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Iran Feature: The "No to Hijab" Campaign on Facebook (Esfandiari)

Golnaz Esfandiari writes for Radio Free Europe/Radio Liberty:

Dozens of Iranian women, and some men, living both inside and outside the country, have posted their pictures on the Facebook page of a newly launched campaign called, “No to Mandatory Hijab” that declares that women should have the right to choose whether or not to wear the Muslim headscarf.

Among the posters, according to the campaign’s organizers, are women living inside the country who voluntarily wear the chador -- the long cloak with a head scarf -- but believe that the hijab shouldn’t be compulsory.

The activists who launched the campaign describe themselves as “liberal university students and graduates” and say it’s meant to be an expression of solidarity with Iranian women, who they say should have the freedom to decide what they wear.

Dozens of intellectuals, journalists, activists, artists, religious and secular Iranians have joined the campaign by posting their pictures on the Facebook page of the campaign and expressing their opposition to the mandatory hijab. In just a few days the page has attracted more than 10,000 fans.

Campaign leader Alireza Kiani told RFE/RL that at least half of the people who have “liked” the page live inside Iran. Kiani, who left Iran about a year ago, says he was deeply bothered by the constant harassment of Iranian women over their appearance.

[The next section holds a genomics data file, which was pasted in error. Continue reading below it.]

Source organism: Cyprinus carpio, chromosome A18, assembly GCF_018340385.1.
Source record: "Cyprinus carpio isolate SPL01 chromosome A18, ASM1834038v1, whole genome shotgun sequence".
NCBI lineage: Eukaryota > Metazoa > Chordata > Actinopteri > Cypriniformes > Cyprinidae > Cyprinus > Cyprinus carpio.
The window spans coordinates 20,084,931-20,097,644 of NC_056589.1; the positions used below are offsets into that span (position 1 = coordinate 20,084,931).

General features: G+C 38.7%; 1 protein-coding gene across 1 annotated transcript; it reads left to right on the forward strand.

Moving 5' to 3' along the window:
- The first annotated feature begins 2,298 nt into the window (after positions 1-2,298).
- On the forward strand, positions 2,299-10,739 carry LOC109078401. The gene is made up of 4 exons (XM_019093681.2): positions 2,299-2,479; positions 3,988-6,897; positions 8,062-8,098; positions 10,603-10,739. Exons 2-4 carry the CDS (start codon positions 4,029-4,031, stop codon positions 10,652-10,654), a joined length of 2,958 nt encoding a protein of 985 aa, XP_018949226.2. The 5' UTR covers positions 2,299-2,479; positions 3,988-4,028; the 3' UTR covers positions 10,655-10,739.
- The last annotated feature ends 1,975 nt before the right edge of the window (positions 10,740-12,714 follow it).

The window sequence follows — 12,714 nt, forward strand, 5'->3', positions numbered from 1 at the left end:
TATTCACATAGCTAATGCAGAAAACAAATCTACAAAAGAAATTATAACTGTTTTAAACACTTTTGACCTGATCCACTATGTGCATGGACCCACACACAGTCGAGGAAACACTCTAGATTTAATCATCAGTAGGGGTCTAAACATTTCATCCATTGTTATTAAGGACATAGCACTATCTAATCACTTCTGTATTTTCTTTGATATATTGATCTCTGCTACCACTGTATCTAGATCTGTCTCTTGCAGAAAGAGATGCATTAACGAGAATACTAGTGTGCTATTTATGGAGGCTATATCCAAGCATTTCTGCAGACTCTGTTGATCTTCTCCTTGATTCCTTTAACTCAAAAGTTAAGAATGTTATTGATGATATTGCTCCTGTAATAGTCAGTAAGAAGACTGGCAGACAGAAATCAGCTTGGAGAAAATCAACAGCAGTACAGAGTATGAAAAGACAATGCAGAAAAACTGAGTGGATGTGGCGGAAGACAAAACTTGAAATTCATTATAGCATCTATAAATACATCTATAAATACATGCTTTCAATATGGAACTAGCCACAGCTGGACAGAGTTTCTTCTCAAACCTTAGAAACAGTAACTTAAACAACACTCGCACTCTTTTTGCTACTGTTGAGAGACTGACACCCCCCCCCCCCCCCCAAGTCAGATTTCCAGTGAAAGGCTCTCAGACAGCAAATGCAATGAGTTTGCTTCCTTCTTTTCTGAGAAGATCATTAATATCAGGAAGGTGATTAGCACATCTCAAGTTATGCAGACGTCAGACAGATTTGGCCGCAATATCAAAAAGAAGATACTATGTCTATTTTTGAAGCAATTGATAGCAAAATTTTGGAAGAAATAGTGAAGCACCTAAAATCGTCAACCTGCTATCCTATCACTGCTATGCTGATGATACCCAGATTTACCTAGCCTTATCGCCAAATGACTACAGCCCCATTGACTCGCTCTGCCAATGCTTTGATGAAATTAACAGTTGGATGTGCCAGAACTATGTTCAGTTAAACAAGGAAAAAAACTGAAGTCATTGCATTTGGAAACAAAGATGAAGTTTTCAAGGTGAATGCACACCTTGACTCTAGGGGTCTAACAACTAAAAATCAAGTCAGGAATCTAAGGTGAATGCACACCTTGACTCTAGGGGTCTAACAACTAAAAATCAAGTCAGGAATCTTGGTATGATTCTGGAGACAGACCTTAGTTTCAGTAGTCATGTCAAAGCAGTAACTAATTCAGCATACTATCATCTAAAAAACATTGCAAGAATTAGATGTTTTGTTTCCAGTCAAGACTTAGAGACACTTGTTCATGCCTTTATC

“It’s an insult to women but also men,” he says about the mandatory hijab.

Iranian officials claim that women who do not properly cover up themselves lead men astray. They also maintain that the hijab --- especially the chador --- is the best protection for women.

The 27-year-old Kiani said the campaign is aimed at stirring public opinion about the compulsory hijab and forcing political figures and others to take a stand.

“We’re especially targeting the reformists and religious intellectuals who in the early days of the revolution were either supportive of the mandatory hijab or kept silent about it," Kiani said.

"We believe that if tomorrow Iran will be free, if in tomorrow’s Iran there won’t be any compulsion and mandatory hijab, those reformists, religious intellectuals, and, in general, political figures have to take a clear stance regarding it. So that if there are changes in Iran, we will have a document from them proving that they expressed their opposition to the compulsory hijab....

Not all opponents of the hijab are supporting the campaign. Posts on social media sites by activists reflect a distrust of the campaign organizers. There is some distrust of “liberal university students and graduates” who, in the past, have expressed support for tough Western sanctions against the Islamic Republic, which some fear could eventually result in military strikes against Iran. 

One woman in Tehran who did not want to be named said that despite her strong opposition to the hijab, she was not planning to join the campaign. 

“What’s the use of it?” she wrote. “It is not going to change the pressure we’re facing to cover up. I think our defiance is stronger than an online move. [Morality police] detain us, harass us, but we keep coming to the streets with makeup and small, colorful scarves.” 

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